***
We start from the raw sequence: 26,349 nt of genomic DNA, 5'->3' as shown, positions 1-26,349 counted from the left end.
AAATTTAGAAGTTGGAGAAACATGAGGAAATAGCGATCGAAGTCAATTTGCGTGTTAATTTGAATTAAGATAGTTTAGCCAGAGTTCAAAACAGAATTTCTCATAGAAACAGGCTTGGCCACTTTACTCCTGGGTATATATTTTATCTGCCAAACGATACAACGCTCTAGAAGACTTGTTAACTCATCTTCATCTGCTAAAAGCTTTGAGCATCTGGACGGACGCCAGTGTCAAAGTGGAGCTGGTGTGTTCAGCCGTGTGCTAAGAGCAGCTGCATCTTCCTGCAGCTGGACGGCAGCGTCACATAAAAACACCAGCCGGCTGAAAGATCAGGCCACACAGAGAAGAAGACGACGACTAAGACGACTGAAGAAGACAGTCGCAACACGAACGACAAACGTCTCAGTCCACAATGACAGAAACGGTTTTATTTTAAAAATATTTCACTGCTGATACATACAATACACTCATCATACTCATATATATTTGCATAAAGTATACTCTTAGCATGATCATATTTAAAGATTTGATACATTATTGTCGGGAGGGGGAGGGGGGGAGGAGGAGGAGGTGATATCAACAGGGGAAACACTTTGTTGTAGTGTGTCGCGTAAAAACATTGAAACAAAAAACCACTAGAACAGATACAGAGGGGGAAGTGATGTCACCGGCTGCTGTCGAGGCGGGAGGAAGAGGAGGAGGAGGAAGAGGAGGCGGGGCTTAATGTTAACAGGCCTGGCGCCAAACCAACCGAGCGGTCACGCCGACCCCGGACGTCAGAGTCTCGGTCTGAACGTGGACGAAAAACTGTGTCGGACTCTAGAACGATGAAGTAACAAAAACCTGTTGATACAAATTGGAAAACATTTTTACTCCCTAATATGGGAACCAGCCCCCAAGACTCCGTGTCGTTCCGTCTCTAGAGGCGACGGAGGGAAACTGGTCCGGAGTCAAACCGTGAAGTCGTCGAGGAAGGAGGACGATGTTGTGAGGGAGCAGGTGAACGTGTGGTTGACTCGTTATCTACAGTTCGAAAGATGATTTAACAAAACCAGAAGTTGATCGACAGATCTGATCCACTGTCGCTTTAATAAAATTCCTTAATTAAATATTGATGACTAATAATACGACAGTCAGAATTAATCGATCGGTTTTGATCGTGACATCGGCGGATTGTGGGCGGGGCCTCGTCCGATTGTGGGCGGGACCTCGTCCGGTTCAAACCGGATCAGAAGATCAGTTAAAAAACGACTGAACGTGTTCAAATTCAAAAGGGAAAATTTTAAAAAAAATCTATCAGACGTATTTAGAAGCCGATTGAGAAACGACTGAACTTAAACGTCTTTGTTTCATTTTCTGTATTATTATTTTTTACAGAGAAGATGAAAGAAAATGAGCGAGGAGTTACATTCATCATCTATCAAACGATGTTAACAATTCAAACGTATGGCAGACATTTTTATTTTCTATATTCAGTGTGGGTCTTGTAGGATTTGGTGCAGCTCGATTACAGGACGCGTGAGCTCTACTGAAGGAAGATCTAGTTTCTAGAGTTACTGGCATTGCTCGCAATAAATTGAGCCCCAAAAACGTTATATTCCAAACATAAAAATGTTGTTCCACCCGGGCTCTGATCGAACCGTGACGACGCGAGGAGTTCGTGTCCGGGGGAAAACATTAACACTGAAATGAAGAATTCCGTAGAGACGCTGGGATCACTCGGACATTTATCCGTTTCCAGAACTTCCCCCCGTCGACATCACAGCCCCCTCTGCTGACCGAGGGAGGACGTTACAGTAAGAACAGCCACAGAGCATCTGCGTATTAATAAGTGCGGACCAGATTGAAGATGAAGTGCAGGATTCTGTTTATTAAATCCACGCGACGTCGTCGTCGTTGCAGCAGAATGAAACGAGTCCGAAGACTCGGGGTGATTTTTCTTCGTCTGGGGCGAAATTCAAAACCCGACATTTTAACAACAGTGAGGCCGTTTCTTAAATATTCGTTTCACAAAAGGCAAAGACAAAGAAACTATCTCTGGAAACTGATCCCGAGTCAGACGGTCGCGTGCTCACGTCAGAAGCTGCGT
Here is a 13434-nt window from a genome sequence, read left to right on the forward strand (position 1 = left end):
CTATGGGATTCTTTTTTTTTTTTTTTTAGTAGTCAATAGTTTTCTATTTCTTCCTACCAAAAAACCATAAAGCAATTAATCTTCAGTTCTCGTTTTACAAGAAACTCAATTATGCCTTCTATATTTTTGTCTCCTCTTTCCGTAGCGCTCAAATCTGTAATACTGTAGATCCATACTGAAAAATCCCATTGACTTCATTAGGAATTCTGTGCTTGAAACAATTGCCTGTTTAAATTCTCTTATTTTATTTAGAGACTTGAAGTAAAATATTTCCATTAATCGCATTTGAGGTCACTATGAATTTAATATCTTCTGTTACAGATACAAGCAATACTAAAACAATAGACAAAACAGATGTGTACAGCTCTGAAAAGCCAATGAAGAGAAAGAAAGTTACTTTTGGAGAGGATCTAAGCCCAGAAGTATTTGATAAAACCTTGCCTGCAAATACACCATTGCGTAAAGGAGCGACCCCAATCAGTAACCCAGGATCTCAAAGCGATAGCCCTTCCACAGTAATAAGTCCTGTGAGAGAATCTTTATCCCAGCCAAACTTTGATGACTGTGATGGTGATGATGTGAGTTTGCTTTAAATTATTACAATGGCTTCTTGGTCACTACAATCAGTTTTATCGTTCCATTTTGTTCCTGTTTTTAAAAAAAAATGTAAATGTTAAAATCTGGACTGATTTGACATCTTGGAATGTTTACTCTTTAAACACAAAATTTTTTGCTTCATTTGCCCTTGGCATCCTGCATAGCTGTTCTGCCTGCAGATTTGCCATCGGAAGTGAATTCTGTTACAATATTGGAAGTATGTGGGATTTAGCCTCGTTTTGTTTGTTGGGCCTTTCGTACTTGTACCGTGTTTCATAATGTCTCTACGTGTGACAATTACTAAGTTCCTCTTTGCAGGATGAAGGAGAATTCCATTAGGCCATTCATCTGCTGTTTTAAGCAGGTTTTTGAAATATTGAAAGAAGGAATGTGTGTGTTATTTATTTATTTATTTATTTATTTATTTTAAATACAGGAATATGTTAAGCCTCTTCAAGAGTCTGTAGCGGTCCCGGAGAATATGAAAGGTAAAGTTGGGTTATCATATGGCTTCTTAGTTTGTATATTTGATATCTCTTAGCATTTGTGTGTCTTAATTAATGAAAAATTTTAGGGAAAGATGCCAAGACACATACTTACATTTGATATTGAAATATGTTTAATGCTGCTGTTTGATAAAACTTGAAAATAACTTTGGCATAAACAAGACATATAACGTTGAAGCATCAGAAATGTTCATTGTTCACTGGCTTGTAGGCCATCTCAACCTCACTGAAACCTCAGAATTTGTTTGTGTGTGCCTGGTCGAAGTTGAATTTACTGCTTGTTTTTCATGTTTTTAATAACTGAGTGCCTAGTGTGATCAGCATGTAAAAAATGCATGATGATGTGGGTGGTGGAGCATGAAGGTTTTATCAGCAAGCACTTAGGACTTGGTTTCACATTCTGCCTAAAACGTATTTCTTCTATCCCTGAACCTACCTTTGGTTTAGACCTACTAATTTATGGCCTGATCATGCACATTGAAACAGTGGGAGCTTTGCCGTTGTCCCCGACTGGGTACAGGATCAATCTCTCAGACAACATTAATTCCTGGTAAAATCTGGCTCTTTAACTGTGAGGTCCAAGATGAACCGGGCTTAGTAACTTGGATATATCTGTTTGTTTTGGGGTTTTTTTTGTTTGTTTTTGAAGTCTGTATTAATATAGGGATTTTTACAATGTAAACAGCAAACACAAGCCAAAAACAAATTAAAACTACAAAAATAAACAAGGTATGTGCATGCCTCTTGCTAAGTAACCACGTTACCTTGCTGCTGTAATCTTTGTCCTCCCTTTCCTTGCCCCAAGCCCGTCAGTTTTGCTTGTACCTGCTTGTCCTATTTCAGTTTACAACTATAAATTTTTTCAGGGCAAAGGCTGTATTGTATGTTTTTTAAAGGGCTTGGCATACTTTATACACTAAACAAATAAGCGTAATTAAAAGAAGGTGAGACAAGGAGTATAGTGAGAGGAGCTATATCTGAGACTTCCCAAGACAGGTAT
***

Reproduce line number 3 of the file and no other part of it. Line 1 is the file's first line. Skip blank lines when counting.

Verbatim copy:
Here is a 13434-nt window from a genome sequence, read left to right on the forward strand (position 1 = left end):